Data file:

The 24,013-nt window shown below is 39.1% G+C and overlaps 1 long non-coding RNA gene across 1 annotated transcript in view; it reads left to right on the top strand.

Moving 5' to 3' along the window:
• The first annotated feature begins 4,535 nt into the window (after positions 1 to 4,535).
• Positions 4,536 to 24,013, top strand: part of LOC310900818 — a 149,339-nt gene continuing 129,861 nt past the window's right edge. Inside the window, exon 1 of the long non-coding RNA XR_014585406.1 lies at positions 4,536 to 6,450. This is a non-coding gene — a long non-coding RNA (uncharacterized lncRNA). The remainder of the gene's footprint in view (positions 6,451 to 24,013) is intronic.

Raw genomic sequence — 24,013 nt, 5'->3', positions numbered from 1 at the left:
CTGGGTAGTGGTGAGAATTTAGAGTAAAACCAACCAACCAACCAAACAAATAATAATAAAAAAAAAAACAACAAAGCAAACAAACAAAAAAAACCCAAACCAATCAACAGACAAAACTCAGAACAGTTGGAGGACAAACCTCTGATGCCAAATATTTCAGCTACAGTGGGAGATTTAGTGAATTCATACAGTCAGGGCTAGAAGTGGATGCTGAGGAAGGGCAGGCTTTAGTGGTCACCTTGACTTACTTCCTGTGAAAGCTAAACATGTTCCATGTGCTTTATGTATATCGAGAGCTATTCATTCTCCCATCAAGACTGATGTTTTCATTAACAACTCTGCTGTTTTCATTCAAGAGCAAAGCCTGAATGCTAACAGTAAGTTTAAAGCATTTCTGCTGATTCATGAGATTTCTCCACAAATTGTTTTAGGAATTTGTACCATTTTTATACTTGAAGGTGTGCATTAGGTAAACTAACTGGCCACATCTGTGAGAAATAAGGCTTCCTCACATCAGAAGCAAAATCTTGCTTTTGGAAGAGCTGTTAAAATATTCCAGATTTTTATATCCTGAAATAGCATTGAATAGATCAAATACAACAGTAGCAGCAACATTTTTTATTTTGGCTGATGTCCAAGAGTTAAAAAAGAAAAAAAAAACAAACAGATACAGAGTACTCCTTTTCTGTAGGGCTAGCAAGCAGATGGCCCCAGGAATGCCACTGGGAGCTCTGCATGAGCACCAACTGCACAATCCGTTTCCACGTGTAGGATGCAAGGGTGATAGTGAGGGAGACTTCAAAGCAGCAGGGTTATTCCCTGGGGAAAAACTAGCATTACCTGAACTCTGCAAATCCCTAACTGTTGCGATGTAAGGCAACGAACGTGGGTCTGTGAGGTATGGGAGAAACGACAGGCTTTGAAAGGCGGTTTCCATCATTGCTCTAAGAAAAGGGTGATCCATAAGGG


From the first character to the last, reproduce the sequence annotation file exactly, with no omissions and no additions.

The 24,013-nt window shown below is 39.1% G+C and overlaps 1 long non-coding RNA gene across 1 annotated transcript in view; it reads left to right on the top strand.

Moving 5' to 3' along the window:
• The first annotated feature begins 4,535 nt into the window (after positions 1 to 4,535).
• Positions 4,536 to 24,013, top strand: part of LOC310900818 — a 149,339-nt gene continuing 129,861 nt past the window's right edge. Inside the window, exon 1 of the long non-coding RNA XR_014585406.1 lies at positions 4,536 to 6,450. This is a non-coding gene — a long non-coding RNA (uncharacterized lncRNA). The remainder of the gene's footprint in view (positions 6,451 to 24,013) is intronic.

Raw genomic sequence — 24,013 nt, 5'->3', positions numbered from 1 at the left:
CTGGGTAGTGGTGAGAATTTAGAGTAAAACCAACCAACCAACCAAACAAATAATAATAAAAAAAAAAACAACAAAGCAAACAAACAAAAAAAACCCAAACCAATCAACAGACAAAACTCAGAACAGTTGGAGGACAAACCTCTGATGCCAAATATTTCAGCTACAGTGGGAGATTTAGTGAATTCATACAGTCAGGGCTAGAAGTGGATGCTGAGGAAGGGCAGGCTTTAGTGGTCACCTTGACTTACTTCCTGTGAAAGCTAAACATGTTCCATGTGCTTTATGTATATCGAGAGCTATTCATTCTCCCATCAAGACTGATGTTTTCATTAACAACTCTGCTGTTTTCATTCAAGAGCAAAGCCTGAATGCTAACAGTAAGTTTAAAGCATTTCTGCTGATTCATGAGATTTCTCCACAAATTGTTTTAGGAATTTGTACCATTTTTATACTTGAAGGTGTGCATTAGGTAAACTAACTGGCCACATCTGTGAGAAATAAGGCTTCCTCACATCAGAAGCAAAATCTTGCTTTTGGAAGAGCTGTTAAAATATTCCAGATTTTTATATCCTGAAATAGCATTGAATAGATCAAATACAACAGTAGCAGCAACATTTTTTATTTTGGCTGATGTCCAAGAGTTAAAAAAGAAAAAAAAAACAAACAGATACAGAGTACTCCTTTTCTGTAGGGCTAGCAAGCAGATGGCCCCAGGAATGCCACTGGGAGCTCTGCATGAGCACCAACTGCACAATCCGTTTCCACGTGTAGGATGCAAGGGTGATAGTGAGGGAGACTTCAAAGCAGCAGGGTTATTCCCTGGGGAAAAACTAGCATTACCTGAACTCTGCAAATCCCTAACTGTTGCGATGTAAGGCAACGAACGTGGGTCTGTGAGGTATGGGAGAAACGACAGGCTTTGAAAGGCGGTTTCCATCATTGCTCTAAGAAAAGGGTGATCCATAAGGG